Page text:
Mental health law to be reviewed

There have been widespread concerns about whether Scotland’s mental health legislation protects individual’s rights. Now the Government has announced that the law will be reviewed to ensure that it improves the rights and protections of those living with mental illness and removes barriers to those caring for their health and welfare.

The review will examine developments in mental health law and practice on compulsory detention and on care and treatment since the current legislation came into force in 2005.

A review group will also make recommendations that reflect people’s social, economic and cultural rights and will consider the future shape of incapacity, mental health and adult support and protection legislation.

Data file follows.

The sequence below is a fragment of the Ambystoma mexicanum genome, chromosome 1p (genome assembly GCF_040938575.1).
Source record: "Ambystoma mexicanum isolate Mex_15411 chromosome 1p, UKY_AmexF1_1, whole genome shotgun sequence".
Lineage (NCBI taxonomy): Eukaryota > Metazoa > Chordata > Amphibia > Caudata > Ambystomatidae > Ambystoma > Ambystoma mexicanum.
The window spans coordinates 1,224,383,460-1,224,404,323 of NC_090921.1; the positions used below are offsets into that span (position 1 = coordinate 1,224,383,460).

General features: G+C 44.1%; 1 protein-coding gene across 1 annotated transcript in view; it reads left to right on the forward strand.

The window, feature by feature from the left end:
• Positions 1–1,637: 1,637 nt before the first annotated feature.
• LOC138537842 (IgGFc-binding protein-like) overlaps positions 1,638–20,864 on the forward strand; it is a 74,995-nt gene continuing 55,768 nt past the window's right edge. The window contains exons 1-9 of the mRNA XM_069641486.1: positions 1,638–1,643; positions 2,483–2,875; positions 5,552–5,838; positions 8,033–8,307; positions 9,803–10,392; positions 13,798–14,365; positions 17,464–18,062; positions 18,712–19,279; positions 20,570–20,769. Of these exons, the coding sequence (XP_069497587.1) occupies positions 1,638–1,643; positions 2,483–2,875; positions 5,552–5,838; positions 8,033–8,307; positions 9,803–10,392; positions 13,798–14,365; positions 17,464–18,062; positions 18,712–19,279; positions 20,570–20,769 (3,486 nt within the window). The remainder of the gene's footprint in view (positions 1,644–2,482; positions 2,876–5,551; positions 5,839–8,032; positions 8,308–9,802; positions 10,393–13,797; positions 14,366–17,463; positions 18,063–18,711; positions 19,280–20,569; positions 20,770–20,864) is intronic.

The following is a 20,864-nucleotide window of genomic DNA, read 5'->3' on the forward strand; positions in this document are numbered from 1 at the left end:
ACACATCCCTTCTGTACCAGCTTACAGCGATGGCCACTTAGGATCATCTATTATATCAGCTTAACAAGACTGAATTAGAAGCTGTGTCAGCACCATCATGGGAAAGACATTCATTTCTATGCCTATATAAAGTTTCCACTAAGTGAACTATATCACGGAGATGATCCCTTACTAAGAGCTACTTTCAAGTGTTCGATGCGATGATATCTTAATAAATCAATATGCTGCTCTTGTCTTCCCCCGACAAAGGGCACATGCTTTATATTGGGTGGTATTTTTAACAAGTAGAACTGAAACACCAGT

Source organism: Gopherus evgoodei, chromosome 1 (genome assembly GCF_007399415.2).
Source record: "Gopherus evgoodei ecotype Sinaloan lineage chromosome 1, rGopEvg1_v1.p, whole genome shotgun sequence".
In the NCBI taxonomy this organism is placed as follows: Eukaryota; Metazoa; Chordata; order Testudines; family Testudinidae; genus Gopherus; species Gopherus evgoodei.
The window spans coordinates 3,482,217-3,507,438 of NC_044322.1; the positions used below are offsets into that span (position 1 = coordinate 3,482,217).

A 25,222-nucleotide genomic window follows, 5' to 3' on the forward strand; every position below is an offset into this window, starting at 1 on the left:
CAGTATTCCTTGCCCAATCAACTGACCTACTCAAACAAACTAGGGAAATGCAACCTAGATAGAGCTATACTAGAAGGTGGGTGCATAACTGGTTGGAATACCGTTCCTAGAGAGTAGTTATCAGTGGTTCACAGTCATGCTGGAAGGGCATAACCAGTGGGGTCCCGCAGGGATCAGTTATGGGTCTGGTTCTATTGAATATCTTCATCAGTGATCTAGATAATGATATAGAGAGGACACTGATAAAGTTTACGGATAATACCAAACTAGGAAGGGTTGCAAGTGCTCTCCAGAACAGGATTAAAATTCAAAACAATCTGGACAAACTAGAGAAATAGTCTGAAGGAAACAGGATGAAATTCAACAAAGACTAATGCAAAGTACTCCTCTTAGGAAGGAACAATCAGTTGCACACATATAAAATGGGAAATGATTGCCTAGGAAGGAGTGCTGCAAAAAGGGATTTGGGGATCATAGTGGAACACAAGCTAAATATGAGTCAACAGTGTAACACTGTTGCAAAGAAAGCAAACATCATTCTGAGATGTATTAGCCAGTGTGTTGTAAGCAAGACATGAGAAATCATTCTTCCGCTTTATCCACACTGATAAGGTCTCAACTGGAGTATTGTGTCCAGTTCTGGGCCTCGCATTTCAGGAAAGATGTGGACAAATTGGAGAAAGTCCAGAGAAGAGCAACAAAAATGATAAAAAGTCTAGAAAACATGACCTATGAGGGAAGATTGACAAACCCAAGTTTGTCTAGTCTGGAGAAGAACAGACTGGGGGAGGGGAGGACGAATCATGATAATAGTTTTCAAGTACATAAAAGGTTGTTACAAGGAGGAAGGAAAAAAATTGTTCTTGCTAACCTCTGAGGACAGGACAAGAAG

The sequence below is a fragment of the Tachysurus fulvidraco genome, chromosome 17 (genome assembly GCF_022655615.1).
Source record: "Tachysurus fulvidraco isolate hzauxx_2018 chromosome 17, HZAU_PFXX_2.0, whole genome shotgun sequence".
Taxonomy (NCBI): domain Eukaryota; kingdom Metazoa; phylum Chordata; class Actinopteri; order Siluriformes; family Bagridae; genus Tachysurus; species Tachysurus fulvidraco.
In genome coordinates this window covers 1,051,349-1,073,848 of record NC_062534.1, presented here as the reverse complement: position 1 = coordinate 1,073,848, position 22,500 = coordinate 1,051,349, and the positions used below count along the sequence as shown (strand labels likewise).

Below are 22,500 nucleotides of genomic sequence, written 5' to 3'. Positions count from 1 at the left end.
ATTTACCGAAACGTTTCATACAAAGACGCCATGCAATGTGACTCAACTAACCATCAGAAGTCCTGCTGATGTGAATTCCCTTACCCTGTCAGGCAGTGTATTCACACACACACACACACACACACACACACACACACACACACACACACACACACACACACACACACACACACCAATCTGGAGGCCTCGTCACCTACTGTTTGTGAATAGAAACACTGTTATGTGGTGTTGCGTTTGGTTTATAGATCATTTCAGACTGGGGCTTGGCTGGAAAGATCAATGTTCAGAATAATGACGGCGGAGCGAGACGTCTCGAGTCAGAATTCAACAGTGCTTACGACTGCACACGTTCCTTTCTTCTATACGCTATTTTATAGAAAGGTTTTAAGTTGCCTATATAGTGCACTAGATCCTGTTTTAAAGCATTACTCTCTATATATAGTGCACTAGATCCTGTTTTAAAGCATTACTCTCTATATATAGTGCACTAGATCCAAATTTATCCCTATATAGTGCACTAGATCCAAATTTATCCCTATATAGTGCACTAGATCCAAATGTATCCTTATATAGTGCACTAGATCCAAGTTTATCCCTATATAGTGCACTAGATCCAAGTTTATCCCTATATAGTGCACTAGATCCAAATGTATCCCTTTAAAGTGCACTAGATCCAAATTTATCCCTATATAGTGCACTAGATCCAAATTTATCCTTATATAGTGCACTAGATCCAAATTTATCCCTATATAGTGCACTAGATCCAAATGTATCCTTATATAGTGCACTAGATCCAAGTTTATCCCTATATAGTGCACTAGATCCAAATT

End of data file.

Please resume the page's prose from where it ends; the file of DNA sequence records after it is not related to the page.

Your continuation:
Judith Robertson, chair of the Scottish Human Rights Commission, said:

“People’s rights are affected by mental health laws in many ways, including whether they can exercise choice and control over their own care and treatment, how their liberty is affected and their rights to health.

“The Commission has called for a comprehensive review of mental health legislation for some time. We have expressed concerns about whether current legislation is effective at protecting and promoting the rights of those who need support with their mental health.

“We therefore welcome this review as an important opportunity to ensure that any new mental health legislation contains the right safeguards and provisions to protect people’s rights as fully as possible.

 

The Scottish Government have said that the views of those with experience of the mental health system will be central to the development of this review.

You can read more about the review here.

 

 

 

 

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